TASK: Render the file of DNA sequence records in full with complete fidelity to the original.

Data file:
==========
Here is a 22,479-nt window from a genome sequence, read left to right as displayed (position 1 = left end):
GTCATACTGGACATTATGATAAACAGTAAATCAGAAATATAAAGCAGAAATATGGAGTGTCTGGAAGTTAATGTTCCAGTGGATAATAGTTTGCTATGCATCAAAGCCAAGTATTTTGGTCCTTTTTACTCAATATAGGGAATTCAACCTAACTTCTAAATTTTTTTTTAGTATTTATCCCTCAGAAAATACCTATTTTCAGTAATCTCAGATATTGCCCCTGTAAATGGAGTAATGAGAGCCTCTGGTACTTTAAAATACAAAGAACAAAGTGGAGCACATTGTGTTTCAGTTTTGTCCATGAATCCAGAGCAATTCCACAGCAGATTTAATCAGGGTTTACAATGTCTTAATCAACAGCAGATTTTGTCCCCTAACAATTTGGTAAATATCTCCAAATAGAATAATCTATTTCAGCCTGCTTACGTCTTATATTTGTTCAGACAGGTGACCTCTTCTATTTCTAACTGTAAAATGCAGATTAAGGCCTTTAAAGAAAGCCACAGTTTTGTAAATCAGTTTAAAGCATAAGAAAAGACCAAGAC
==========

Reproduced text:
Here is a 22,479-nt window from a genome sequence, read left to right as displayed (position 1 = left end):
GTCATACTGGACATTATGATAAACAGTAAATCAGAAATATAAAGCAGAAATATGGAGTGTCTGGAAGTTAATGTTCCAGTGGATAATAGTTTGCTATGCATCAAAGCCAAGTATTTTGGTCCTTTTTACTCAATATAGGGAATTCAACCTAACTTCTAAATTTTTTTTTAGTATTTATCCCTCAGAAAATACCTATTTTCAGTAATCTCAGATATTGCCCCTGTAAATGGAGTAATGAGAGCCTCTGGTACTTTAAAATACAAAGAACAAAGTGGAGCACATTGTGTTTCAGTTTTGTCCATGAATCCAGAGCAATTCCACAGCAGATTTAATCAGGGTTTACAATGTCTTAATCAACAGCAGATTTTGTCCCCTAACAATTTGGTAAATATCTCCAAATAGAATAATCTATTTCAGCCTGCTTACGTCTTATATTTGTTCAGACAGGTGACCTCTTCTATTTCTAACTGTAAAATGCAGATTAAGGCCTTTAAAGAAAGCCACAGTTTTGTAAATCAGTTTAAAGCATAAGAAAAGACCAAGAC